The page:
The end of the American Empire is being discussed a lot this past week.
As the Afghans see off yet another empire, one interesting reflection on it all has come from the populist Malcom Kyeyune who argues that it has become clear that “Western society today is openly ruled by a managerial class” and that this defeat marks the end of “the epoch of the liberal technocrat.”
It was in Afghanistan that not just a new rules-based international order was to be formulated, but also the new liberal “world spirit”, in the Hegelian sense of the term. Where Hegel saw the spirit of the new age in the figure of Napoleon riding through Jena, the spirit of the liberal age increasingly came to be consciously and rhetorically centered, at least in part, in the figure of the afghan woman finally getting a chance to play football, celebrate pride month, and studying critical gender theory… Moreover, on a more practical level, the war in Afghanistan became another sort of crucible. In very real terms, Afghanistan turned into a testbed for every single innovation in technocratic PMC governance…
How long it will take for their institutions to disappear, or before they end up toppled by popular discontent and revolution, no one can know. But at this point, I think most people on some level now understand that it really is only a matter of time.
The Spectator commented on “How Ivy League diplomats sought to remake Afghanistan in Harvard’s image” via hundreds of millions spent on gender studies politics, which they persisted with even when it directly caused rebellions, adding this short illustrative video:
…you can see the exact point (specifically, 31 seconds in) where the American mission in Afghanistan dies.
Lee Smith wrote about how Assabiya, or group solidarity, beat a two trillion dollar twenty year imperial experiment by the biggest military power in the world. It includes two paragraphs I may never forget:
The reality is that America lost its war in Afghanistan more than a decade ago, roughly around the time when CIA officers began bribing aging warlords with Viagra. The Americans knew all about the young boys the tribal leaders kept in their camps; because the sex drug helped Afghan elders rape more boys more often, they were beholden to America’s clandestine service. Losing Afghanistan then is the least of it. When you choose to adopt a foreign cohort’s cultural habits, customs for which the elders of your own tribe would ostracize and perhaps kill you, you have lost your civilization.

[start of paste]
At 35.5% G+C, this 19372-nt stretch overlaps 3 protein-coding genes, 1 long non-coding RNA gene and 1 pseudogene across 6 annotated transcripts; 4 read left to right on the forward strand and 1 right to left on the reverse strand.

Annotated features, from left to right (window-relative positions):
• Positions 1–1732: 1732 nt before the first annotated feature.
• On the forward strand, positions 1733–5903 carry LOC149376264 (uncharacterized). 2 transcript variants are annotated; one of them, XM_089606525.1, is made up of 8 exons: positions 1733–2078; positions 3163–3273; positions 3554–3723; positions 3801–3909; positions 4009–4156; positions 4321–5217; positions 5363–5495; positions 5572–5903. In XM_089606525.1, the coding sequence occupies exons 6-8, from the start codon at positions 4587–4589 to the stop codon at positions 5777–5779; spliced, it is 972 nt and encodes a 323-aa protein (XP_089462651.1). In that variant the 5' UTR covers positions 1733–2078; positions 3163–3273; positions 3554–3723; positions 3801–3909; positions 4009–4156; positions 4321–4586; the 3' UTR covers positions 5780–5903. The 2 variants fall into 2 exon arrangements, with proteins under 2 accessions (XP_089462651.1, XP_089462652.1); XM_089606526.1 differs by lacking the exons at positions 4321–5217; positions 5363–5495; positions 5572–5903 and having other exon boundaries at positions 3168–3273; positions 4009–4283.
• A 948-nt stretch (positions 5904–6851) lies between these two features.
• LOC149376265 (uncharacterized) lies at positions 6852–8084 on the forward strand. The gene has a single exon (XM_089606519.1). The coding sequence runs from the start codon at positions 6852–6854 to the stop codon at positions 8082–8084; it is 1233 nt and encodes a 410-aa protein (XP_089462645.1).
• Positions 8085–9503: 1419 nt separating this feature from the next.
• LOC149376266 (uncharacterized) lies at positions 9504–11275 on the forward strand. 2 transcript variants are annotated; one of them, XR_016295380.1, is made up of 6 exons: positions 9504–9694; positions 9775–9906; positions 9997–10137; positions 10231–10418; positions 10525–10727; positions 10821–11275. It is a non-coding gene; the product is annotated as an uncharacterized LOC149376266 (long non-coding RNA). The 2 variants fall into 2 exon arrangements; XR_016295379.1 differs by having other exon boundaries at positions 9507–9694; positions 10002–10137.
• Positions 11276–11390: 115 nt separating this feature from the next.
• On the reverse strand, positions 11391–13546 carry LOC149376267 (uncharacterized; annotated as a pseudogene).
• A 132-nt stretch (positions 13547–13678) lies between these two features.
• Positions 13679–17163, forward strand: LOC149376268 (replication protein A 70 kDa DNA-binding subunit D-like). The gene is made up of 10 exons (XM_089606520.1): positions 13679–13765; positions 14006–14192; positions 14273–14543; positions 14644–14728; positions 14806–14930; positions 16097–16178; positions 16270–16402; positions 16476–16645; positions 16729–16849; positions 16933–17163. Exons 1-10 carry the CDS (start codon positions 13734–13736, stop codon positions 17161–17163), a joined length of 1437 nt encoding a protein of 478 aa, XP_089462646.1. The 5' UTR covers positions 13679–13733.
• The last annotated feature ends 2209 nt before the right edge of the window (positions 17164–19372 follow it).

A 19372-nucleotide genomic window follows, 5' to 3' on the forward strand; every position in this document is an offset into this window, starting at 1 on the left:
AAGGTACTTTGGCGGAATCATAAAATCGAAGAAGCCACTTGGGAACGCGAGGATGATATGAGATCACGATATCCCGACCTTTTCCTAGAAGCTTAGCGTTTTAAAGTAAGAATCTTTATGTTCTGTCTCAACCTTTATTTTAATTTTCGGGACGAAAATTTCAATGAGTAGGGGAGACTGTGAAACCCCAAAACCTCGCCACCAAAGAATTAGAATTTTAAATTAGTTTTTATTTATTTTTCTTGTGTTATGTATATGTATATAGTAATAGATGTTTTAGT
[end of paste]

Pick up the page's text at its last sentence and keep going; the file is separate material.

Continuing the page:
For our elite, the fall began during the tail end of the Bill Clinton presidency when Democratic Party strategists augured that they’d soon have a permanent hold on power thanks to urban intellectuals, young single women, racial and ethnic majorities, and the LGBT community. What is described as a coalition is in fact a mélange of clients with varying and sometimes opposing interests that can only be held together by stoking a communal hatred of the national majority—the white middle class.
And there’s another interesting one here by Philip Cunliffe, The Fall of the American Empire. Others like Aris Roussinos have already said the high water mark of the NGOs, a major mechanism of spreading post-war Americanism, may be over. I really hope this last claim is true, because my own country, Ireland, has become one of the NGO testbeds of the world and I would very much like for it to not be destroyed by the hubris of international social engineering meddlers any more than it already has.
So it seems a lot of smart people are already seeing the end in characteristics of decline. But how will this end actually come about? It is clear that American society at home has been coming apart for a long time and the signs of advanced decline are everywhere but how will these huge institutions of global power come apart? Many who take the historical perspective argue the decisive factor in the end of empires has been the rise of nationalism at home and abroad.
The Rinky-Dink National Question
If nationalism spells the end of empires, the extreme anxiety and panic among America’s cosmopolitan journalist class caused by Tucker Carlson’s recent visit to Hungary was perhaps justified. Hungary symbolizes a nation that was once part of a world dominating empire, and while the journalists weren’t impressed by the “rinky-dink” nation, for Tucker’s millions of viewers, just seeing the peaceful, beautiful, safe and sovereign nation inspired feelings of longing, the very act of seeing it raised a kind of post-imperial consciousness. The four year collective panic attack over Trump, seemingly out of all proportion to his often status quo policies, was for the same reasons a correctly intuited fear of the emergence of a rebel nationalist in the imperial core.